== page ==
In our resort area there are many gated communities filled with wealthy folk enjoying their summer. Some years ago during a gas crisis I watched a wealthy family leave the dock in their large boat, gunning it for places unknown. The bill for filling such a boat with fuel would run to more than my annual salary. One day’s pleasure on Lake Michigan would cost more than I spend on fun in a decade. I thought to myself at the time, Their wealth shields them from the issues all the rest of us face. But isn't this even more true of God?
Psalm 24 begins, “The earth is the Lord’s, and all its fullness!” Because He made the world He owns it. He is, then, more wealthy than we can conceive. He’s never gotten a heat bill He could not pay. He’s never worried about a mortgage payment. No one has ever snuck up to His home and repossessed His car. God lives in the ultimate gated community; beyond space, in a society of holy angels who do His bidding, with no one to argue with, with no one to make Him see our reality.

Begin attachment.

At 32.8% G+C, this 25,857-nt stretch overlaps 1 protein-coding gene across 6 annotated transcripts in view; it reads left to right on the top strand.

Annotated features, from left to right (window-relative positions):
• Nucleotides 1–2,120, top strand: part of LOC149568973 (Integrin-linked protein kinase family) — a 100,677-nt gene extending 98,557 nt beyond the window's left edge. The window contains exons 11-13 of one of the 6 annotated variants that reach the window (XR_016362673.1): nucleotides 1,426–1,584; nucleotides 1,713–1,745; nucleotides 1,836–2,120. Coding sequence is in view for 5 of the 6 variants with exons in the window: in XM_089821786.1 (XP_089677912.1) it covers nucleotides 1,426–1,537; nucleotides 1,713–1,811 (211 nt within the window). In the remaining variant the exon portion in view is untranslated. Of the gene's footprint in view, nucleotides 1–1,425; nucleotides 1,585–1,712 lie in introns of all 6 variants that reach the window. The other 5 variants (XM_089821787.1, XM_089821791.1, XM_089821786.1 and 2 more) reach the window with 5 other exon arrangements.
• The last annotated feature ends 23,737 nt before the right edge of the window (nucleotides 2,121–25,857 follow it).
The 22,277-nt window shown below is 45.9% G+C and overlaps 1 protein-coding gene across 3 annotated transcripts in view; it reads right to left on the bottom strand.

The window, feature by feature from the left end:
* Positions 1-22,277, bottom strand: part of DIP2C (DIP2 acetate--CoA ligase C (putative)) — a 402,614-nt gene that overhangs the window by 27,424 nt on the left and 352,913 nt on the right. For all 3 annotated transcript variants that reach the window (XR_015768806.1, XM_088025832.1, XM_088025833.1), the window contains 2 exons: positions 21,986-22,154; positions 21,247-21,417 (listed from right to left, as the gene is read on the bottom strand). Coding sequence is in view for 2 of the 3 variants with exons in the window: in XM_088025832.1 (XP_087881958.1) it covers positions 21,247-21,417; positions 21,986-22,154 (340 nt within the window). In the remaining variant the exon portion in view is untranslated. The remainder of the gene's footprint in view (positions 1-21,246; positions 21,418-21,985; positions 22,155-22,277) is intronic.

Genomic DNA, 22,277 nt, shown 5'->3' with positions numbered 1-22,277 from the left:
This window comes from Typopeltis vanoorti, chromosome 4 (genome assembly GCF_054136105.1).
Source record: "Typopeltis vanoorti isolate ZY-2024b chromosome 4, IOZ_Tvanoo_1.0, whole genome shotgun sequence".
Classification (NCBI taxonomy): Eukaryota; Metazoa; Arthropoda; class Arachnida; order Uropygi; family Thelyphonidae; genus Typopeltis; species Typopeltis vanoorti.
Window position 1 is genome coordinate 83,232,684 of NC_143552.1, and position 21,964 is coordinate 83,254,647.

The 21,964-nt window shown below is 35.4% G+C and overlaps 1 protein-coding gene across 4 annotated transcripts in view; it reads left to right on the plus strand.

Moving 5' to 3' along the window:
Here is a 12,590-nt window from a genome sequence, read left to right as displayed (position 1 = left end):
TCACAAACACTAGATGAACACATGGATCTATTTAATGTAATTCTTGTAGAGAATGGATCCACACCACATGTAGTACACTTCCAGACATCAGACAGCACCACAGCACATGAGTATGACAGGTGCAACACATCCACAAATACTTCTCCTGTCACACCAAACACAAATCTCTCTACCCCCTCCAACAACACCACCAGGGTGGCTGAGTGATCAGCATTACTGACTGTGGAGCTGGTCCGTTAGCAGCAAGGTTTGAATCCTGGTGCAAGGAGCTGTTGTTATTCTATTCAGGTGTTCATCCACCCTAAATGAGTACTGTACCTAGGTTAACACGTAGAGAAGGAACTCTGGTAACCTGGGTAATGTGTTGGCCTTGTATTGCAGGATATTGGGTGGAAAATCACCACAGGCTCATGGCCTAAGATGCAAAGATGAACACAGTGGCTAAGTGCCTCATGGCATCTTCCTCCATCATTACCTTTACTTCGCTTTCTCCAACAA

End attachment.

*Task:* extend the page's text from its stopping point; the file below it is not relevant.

God’s never had his grandma die. God was never abandoned by a husband, with insufficient income and no future. No wife was ever unfaithful to God. He'll never get a cold or arthritis. He’s just not touched by our problems and issues. Eternal, distant, and invisible, He lives in a palace of light with never an issue of pain or even inconvenience.
It is hard , then, for us to see God as a person who thinks, feels, and laughs. It can be very hard to relate to an invisible God who lives so far away. Particularly when we are going through agony!
Does God care at all about us?
Is He ever touched by the pain we suffer?
Is He only a distant Being who barely knows we are here?
Is he no more than a force of nature, impersonal, unknowing, uncaring?
Is He dead? Was He never there?
We need to know. Everything in our lives depends on who He really is.